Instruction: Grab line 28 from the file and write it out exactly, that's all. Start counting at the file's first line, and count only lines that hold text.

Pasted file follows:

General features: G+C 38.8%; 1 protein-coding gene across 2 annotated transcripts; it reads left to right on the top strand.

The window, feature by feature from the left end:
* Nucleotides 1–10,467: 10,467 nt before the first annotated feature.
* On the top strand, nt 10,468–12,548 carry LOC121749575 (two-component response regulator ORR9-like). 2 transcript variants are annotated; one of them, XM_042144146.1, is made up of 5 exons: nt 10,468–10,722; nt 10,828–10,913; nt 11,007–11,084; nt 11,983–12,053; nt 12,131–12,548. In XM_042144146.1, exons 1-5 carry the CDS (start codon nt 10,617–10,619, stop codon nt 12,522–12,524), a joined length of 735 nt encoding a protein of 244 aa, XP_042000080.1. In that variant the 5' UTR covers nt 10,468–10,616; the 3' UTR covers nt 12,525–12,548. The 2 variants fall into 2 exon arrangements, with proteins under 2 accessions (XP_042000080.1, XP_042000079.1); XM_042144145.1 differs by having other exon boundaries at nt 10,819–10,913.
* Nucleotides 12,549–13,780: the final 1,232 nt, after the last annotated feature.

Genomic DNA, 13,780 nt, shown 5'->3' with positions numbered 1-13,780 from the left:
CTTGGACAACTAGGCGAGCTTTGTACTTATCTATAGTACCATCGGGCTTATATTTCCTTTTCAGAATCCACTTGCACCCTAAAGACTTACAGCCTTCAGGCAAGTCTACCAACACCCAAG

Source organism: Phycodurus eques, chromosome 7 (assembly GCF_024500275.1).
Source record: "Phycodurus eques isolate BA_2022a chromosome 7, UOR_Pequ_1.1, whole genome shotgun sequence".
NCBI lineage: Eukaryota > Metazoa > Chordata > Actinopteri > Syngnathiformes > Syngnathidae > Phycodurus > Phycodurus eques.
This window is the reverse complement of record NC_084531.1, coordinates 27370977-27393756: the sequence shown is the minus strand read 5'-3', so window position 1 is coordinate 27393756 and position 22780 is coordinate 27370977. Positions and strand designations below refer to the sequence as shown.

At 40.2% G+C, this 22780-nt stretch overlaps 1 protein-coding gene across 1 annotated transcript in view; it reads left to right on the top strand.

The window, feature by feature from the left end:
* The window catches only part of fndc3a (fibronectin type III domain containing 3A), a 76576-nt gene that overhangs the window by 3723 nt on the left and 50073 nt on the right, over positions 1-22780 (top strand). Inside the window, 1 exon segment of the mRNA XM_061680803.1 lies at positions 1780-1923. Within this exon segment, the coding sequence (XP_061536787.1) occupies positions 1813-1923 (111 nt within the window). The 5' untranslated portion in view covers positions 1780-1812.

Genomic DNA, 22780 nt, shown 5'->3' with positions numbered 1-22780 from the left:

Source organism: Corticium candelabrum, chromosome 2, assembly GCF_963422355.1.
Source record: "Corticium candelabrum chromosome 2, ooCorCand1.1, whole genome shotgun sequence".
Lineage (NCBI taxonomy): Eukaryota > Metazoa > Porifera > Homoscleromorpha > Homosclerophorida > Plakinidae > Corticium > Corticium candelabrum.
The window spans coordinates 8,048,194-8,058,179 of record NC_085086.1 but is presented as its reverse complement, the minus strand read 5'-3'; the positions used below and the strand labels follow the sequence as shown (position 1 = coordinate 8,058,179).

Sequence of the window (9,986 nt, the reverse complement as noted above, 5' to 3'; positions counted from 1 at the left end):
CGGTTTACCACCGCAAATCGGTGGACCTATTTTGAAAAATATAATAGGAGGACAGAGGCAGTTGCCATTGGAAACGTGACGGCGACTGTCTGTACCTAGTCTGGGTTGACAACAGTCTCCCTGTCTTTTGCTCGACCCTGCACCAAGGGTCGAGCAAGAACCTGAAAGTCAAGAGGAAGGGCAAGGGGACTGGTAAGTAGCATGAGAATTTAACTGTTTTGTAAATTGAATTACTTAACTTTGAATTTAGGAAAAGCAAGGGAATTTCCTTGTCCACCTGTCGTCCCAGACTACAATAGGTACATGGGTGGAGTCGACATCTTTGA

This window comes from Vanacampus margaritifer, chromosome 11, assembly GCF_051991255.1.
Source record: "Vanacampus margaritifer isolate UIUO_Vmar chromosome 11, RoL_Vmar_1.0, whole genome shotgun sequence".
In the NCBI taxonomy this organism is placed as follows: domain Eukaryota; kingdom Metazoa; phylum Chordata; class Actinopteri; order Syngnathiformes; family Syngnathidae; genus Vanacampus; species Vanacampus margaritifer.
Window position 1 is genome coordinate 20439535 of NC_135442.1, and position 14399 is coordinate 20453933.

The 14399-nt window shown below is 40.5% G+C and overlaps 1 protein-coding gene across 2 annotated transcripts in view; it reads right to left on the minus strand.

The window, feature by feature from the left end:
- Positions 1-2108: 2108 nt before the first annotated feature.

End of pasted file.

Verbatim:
- Positions 1-2108: 2108 nt before the first annotated feature.